First, the use of ones constitutional rights is about as American as it gets.
The founding principle of this country is that every citizen has certain rights and freedoms which are universal (“unalienable rights”).
Freedom of Speech and Freedom of Expression, both covered by the First Amendment to the Constitution, are the exact rights Kaepernick is taking full advantage of here.
If a fan in the stadium for the same football game chose not to stand, nothing would be made of it. A figure in the public light has the exact same freedoms.
Secondly, a national flag or national anthem should not be respected by default. A country is nothing more than artificially-drawn lines built and altered as it suits the needs of people or environment.
A flag is nothing more than a piece of cloth which is marked with certain colors and patterns which are recognized as “representing” a particular country or region.
Respect for these ideas are not earned, but instead demanded and coerced by tradition and peer pressure.
It is not disrespectful, as there is no inherent respect which comes with the flag or anthem.
Furthermore, declining to stand for the anthem, or declining to recite the Pledge of Allegiance in school, is not disrespectful to the service men and women who fought and died for this country.
Those soldiers and civilians gave their lives not to protect the rights of the many, or powerful, but to protect the rights of all citizens.
The disrespect here is insinuating that these sacrifices were made to promote your personal way of life.
Lastly, this idea that what Kaepernick did was “publicity stunt” or shines a poor light on those who Kaepernick is supporting (read: minorities) is dripping in white privilege.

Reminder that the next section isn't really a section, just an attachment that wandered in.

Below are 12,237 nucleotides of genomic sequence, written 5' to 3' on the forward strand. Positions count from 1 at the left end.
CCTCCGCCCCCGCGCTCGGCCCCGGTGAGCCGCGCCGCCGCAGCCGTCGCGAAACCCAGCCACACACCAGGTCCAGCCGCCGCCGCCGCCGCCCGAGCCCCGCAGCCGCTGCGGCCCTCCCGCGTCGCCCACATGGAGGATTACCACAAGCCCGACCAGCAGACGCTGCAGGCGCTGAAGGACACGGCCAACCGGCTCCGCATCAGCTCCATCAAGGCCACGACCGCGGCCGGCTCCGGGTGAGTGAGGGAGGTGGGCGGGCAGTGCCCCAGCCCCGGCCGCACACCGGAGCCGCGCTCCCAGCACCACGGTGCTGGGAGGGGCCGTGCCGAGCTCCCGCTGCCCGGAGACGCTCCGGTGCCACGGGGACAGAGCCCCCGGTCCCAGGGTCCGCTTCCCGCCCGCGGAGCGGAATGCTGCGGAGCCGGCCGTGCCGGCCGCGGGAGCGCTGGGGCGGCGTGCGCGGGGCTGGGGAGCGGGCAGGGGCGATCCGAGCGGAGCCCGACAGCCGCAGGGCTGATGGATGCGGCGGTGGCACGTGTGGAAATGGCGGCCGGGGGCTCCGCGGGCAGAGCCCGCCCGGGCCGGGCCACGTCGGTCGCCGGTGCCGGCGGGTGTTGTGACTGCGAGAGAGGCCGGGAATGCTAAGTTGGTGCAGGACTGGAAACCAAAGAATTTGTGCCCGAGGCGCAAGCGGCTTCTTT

It is easy for current and former players to deride Kaepernick’s actions when they are not personally affected by the circumstances which the man is protesting.
I have also heard someone say that Kaepernick “should be doing positive things”, in other words, that he should be working in his community to bring about positive change.
While this is a good thought, it does not take into account that this is not a problem restricted to a single community.
It is a national issue and deserves national attention.
This man is choosing to put his public persona and, perhaps, money on the line to defend his beliefs.
That is not “negativity”.
That is making a choice and living with the consequences of that choice.
Question: was it negative when NBA star Dwyane Wade appeared on a panel for ESPN’s The Undefeated to talk about gun violence in Chicago one day before his cousin was shot and killed by a stray bullet only a few blocks away?
Of course not.
Just as Wade witnessed first-hand the violence of the inner city growing up, so too has every person in this country borne witness to the very thing that Kaepernick was protesting.
In fact, it is imperative that people in the limelight, celebrities and the like, do their part in showing solidarity with those whose voices have so long and often have been shouted down.
They should do just as Kaepernick has done, use a gesture, whether in silent protest or in grandiose discourse to bring these issues to the forefront.
Personally, I hope that Kaepernick continues to observe his constitutional rights.
More than that, I hope that people come to understand that gestures like this are not made to get the media talking about the person who made the gesture, but instead about what that gesture represents.
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By Staff Report
What’s New With This Story:
–A large shark was spotted close to swimmers off Miami Beach this past weekend.
-According to the Miami Herald, it was probably a tiger shark, but Vince Conosa, the chief of Miami Beach’s Ocean Rescue wasn’t 100% sure.
-The video was taken by professional drone photographer Kenny Melendez.